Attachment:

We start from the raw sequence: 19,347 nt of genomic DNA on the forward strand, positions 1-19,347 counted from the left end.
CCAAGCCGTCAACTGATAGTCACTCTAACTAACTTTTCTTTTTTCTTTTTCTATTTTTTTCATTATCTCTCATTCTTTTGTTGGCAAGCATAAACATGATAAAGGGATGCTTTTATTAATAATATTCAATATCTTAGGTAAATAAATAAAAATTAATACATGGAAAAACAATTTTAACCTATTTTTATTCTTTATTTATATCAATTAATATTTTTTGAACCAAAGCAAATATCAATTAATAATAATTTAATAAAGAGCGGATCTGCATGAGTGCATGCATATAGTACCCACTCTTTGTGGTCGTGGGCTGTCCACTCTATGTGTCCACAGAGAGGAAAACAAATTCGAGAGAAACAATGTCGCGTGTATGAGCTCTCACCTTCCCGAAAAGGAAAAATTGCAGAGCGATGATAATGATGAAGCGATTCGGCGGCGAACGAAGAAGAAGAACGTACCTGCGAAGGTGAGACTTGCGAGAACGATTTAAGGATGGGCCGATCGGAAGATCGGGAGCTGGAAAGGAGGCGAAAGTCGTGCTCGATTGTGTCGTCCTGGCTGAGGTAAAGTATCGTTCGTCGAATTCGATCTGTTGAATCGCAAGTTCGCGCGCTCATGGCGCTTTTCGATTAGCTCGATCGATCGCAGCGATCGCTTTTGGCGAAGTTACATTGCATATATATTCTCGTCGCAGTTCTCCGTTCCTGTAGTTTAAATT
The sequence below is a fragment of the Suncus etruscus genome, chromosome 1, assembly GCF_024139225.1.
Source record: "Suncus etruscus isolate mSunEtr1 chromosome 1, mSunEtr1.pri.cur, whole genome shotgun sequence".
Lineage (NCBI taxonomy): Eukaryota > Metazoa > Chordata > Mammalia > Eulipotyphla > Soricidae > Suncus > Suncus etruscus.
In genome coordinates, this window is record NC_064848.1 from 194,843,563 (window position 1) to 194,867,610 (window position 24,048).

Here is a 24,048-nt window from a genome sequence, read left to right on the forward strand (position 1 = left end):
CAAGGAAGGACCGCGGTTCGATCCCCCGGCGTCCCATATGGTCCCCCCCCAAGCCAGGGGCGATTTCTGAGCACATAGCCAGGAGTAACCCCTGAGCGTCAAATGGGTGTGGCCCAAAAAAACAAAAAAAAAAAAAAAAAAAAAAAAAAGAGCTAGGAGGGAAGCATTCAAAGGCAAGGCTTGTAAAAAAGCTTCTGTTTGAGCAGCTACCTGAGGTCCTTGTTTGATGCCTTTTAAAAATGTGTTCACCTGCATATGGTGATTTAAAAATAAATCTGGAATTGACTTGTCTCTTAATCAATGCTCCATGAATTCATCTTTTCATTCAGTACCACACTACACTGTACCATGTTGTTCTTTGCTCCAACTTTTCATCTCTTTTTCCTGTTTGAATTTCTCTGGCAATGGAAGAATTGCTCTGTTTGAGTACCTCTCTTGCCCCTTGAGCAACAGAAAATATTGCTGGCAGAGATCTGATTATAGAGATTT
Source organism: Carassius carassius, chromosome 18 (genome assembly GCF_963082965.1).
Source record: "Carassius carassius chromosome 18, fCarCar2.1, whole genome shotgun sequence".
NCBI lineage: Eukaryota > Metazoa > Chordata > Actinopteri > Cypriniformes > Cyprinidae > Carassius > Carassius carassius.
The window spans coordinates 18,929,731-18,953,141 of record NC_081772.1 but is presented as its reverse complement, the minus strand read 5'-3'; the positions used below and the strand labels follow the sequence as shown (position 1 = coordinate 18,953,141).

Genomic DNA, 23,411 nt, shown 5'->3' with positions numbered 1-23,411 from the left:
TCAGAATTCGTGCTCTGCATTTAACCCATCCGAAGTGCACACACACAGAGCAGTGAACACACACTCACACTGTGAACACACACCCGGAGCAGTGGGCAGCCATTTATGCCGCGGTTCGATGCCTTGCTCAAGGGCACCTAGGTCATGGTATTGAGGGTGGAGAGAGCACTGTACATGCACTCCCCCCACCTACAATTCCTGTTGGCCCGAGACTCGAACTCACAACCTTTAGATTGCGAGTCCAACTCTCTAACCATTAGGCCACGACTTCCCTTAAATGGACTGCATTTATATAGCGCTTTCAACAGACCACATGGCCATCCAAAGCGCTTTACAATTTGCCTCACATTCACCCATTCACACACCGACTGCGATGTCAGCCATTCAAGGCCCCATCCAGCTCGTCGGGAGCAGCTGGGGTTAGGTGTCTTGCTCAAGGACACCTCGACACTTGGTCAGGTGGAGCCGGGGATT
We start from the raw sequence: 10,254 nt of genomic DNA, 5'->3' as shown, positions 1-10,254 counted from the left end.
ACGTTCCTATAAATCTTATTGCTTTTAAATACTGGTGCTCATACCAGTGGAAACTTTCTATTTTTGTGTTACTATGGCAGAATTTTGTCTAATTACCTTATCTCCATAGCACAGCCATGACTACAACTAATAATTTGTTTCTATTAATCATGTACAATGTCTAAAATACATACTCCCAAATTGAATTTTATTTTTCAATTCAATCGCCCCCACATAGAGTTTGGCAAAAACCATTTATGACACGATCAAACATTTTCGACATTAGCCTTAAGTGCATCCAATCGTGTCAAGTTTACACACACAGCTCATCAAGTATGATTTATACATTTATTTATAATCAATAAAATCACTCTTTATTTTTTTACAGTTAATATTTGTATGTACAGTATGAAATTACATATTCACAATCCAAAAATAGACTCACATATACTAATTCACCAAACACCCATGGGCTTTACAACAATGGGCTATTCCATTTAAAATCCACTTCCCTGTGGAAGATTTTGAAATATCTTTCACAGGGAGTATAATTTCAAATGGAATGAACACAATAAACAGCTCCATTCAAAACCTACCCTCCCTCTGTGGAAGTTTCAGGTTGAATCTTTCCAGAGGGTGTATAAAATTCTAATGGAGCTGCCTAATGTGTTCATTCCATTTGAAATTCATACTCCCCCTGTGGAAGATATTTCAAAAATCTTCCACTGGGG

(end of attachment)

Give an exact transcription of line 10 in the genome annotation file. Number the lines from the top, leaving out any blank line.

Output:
Source record: "Carassius carassius chromosome 18, fCarCar2.1, whole genome shotgun sequence".